With continuing reference to FIG. 7, the spring arms 10 carried by the printed circuit board 8 are positioned for electrical connection to the contact portions 48 of the terminal assembly 46 when the printed circuit board 8 is fully inserted into the housing 1, thereby connecting at least some of the electrical components on printed circuit board 8 to the bus 58. Consequently, the printed circuit board 8 can be removed from the housing 1 and replaced by a new printed circuit board (not illustrated) without disturbing the connections of the bus 58 to the terminal assembly 46. The module of the present invention thus permits a substantial amount of skilled labor to be saved when printed circuit boards are exchanged, since such an exchange can be conducted without disconnecting and then re-connecting the wires of the bus 58.
A side wall 25 is attached to one end of printed circuit board 8 and closes the open end 40 of housing 1 when the printed circuit board 8 is fully inserted. A hollow, rectangular slide 26 is connected to a knob 62 (which is not shown in the remaining figures) through a slot (not illustrated) in the side wall 25. The printed circuit board 8 has slots (not illustrated in FIG. 7) which permit the slide 26 to move back and forth when the knob 62 is moved back and forth.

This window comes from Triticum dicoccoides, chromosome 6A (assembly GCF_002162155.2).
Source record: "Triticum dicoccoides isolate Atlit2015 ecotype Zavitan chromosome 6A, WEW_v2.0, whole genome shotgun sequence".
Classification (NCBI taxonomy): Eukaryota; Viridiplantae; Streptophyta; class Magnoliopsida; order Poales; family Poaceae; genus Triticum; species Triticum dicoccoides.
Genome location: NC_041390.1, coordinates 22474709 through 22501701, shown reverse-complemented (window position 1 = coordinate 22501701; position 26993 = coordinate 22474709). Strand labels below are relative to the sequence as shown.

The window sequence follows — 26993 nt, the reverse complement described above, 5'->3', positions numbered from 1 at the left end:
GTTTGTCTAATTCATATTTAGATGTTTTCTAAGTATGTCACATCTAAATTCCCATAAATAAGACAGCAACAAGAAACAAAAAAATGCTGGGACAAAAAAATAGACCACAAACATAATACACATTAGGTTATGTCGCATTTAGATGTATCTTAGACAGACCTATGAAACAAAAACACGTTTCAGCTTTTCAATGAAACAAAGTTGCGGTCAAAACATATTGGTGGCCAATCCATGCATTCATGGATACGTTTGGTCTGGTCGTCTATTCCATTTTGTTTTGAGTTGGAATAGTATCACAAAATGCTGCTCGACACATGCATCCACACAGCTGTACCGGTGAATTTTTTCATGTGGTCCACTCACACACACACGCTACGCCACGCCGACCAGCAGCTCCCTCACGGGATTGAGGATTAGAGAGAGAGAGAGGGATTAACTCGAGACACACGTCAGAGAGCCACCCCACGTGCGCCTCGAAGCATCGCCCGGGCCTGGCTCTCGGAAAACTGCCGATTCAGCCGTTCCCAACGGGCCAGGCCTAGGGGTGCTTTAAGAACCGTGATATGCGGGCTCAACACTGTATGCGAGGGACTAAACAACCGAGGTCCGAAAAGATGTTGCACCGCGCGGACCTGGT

The slide 26 has a wide portion 64 and a cut-away narrow portion 66. The narrow portion 66 permits the wide portion 64 of slide 26 to protrude through an opening 68 in the wall of housing 1 and thereby lock the printed circuit board 8 into position after it has been fully inserted into housing 1. Furthermore, if another input/output module (not illustrated) is mounted adjacent to the one shown in FIG. 7 and if this adjacent module has a housing wall with an opening that is aligned with the opening 68, the two modules can be locked together by the slide 26. Furthermore, in an alternative embodiment that will be described later, the slide 26 can be provided with electrical contacts to connect circuitry on the printed circuit board 8 with a printed circuit board in the adjacent module.